Adirondack Land Trust to present Glenview Preserve plans

Adirondack Land Trust’s Glenview Preserve (File photo — John DiGiacomo)

SARANAC LAKE — A preliminary design for possible public access to the Glenview Preserve, a scenic mountain vista in the town of Harrietstown, is now ready for community review.

The Adirondack Land Trust — a Keene-based nonprofit that owns the 238-acre preserve along state Route 86 — has talked about developing Glenview to include public access since purchasing the property from its former owners, the Trevor family, in 2016. Now, the ALT is planning to present preliminary public access designs to the community in a feedback session at the Mt. Pisgah Lodge from 6-7 p.m. on Tuesday, March 28.

The new conceptual design plan proposes 3.4 miles of new trails, overlooks for birdwatching, painting and photography, as well as an official parking area with multiple parking spots, a shelter for portable toilets, and a pavilion. The preserve would first need to be assessed for its ability to support the development plans before construction could begin, according to ALT Director of Communications Connie Prickett. The preliminary design for development at Glenview is available at https://tinyurl.com/5bjhpsvh.

ALT first presented some concepts for development at the preserve — designed with Saratoga Associates, a Saratoga-based design firm — at a public feedback session this past October. Saratoga Associates Landscape Architect Alison Yovine showed some mock-up designs for development that featured minimal, natural design elements — she showed trails mowed through a grassy field, an educational kiosk with hiking information, a fence made of natural materials and a freestanding wood deck for yoga, painting or birdwatching. At the time, community members expressed a blend of skepticism, support and complete opposition to the idea of developing the preserve. Some liked the idea of having accessible trails at the preserve; others were concerned developing the vista could attract more visitors and parking problems; a couple of people thought the ALT should leave the preserve untouched.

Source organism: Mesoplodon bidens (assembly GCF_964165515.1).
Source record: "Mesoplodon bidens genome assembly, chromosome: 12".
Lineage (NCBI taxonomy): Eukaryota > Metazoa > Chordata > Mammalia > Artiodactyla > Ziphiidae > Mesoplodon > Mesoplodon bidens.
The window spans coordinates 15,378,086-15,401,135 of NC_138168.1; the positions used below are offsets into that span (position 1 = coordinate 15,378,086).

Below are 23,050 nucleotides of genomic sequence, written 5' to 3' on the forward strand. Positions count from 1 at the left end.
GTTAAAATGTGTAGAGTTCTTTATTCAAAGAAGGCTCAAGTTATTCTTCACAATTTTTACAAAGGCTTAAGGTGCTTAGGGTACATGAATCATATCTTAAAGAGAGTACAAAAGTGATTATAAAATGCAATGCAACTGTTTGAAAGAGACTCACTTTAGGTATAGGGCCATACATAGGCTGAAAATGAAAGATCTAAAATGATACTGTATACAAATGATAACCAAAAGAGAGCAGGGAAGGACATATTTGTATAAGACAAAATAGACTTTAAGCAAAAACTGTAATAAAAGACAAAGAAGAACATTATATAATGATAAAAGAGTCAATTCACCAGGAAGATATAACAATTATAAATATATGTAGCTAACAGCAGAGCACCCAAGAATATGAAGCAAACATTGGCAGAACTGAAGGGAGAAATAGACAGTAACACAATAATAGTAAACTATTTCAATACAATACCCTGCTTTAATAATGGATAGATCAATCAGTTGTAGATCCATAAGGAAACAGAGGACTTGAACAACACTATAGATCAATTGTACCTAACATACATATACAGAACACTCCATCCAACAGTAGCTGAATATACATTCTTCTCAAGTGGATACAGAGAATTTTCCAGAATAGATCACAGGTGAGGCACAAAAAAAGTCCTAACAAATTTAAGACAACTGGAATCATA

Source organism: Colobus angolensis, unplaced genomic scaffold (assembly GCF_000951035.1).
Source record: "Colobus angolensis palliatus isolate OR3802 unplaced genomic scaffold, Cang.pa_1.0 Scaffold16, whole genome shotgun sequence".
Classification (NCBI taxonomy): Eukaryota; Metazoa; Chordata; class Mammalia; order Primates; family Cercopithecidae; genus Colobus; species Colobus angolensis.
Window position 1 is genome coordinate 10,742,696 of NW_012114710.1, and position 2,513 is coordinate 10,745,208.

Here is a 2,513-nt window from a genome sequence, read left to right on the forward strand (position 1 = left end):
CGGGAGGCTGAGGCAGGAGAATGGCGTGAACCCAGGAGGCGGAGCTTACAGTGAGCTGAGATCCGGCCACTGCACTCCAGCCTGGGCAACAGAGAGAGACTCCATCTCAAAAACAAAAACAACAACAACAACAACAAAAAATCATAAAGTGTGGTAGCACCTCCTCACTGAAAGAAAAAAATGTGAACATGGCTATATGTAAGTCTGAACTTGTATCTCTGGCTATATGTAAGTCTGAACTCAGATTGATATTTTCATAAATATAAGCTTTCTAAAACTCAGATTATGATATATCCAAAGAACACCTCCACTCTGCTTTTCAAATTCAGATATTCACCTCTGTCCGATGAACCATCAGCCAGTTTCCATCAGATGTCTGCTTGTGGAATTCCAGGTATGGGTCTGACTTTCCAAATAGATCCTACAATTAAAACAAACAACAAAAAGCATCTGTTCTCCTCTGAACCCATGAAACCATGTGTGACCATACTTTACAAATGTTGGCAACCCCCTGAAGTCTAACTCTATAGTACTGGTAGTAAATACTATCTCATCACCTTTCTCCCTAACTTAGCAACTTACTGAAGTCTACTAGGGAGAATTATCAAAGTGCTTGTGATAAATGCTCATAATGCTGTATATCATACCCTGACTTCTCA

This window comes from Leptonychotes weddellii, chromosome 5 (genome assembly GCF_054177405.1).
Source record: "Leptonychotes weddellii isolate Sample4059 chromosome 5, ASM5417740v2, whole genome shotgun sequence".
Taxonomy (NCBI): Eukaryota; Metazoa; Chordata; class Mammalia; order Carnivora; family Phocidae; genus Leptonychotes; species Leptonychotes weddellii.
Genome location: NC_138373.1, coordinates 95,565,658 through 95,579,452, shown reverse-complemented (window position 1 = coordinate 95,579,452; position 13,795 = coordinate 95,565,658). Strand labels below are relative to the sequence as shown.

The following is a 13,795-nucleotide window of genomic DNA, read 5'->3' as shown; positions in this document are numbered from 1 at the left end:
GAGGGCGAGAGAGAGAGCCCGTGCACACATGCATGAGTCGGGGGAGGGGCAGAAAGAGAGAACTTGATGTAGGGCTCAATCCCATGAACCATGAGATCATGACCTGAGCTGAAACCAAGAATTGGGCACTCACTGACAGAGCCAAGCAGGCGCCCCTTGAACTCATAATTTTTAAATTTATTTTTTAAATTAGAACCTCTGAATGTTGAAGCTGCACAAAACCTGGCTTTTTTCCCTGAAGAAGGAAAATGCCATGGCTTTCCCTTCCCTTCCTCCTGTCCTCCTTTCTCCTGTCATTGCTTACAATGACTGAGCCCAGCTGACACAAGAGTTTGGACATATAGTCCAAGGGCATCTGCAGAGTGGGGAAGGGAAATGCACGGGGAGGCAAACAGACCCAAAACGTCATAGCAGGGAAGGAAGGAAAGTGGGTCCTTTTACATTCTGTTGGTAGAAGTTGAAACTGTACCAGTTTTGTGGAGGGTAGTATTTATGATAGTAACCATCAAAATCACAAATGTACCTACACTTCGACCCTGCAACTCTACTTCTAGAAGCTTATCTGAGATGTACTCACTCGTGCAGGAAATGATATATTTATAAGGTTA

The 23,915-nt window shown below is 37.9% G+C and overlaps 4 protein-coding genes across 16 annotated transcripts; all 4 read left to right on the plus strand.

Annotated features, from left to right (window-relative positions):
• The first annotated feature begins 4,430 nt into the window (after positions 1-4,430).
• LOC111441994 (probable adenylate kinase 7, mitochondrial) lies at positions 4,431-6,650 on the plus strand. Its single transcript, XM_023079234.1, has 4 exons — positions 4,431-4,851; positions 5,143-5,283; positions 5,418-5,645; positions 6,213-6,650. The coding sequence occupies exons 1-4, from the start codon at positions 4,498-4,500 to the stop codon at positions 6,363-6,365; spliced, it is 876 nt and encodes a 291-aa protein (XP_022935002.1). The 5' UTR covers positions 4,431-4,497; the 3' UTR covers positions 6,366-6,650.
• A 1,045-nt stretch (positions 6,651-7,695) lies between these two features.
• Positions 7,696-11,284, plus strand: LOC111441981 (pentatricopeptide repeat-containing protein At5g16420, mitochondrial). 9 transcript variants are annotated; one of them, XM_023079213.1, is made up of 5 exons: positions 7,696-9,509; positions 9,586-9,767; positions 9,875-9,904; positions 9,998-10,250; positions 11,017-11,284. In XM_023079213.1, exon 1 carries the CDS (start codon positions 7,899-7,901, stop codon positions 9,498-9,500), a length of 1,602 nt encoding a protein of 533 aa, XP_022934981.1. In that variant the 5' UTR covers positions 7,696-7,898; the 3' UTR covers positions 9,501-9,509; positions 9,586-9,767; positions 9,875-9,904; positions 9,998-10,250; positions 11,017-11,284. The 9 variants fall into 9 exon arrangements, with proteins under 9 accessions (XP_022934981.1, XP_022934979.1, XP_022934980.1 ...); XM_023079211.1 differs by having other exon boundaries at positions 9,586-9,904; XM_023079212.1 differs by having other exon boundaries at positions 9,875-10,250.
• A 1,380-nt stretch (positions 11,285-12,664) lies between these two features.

The ALT currently manages the Glenview Preserve for pollinator and wildlife habitat, water quality protection and maple syrup production. The ALT wants to develop the area to provide a more accessible Adirondack experience than people often find in the forest preserve, potentially making the area wheelchair- and stroller-accessible, while still preserving land for wildlife.

Prickett said the new draft plan reflects community input that was gathered in October, including traffic safety concerns. The preserve has an unofficial pull-off on state Route 86 near the Harrietstown Cemetery, where drivers often pull over to photograph and take in the views that overlook Whiteface Mountain and the McKenzie Mountain range. After several preserve neighbors voiced concerns about car collisions and speeding there, the ALT is proposing to create the proposed official pull-off south of the current pull-off’s location on Route 86. Prickett said the new location was picked for its improved sight lines for drivers.

Next week, community members will have an opportunity to look at the new conceptual designs and talk with ALT staff one-on-one.

“This is an opportunity for people to help us make our plan even better,” Prickett said.

After next week’s feedback session, Prickett said the ALT doesn’t plan to host any more official public feedback sessions. The land trust is also fielding written feedback in a survey at https://tinyurl.com/5bjhpsvh.

Next steps

Once the ALT gets feedback about its new concepts next week, Prickett said the land trust will start refining its concept plan with the additional comments and taking trips out to the vista to make sure that the land could support the ALT’s ideas. The land trust would then make any necessary plan adjustments and start fundraising for the project. The ALT would also start applying for any necessary permits for construction through the Adirondack Park Agency and the state Department of Transportation, according to Prickett. The preserve is in an APA resource management zone, so the ALT has to meet certain management standards and apply for any construction permits through the APA.

Pricket said construction at the preserve could start as soon as summer 2024.

For more information about plans for the Glenview Preserve, contact Becca Halter, the ALT’s stewardship and GIS specialist, at becca.halter@adirondacklandtrust.org or at 518-576-2400 extension 105.


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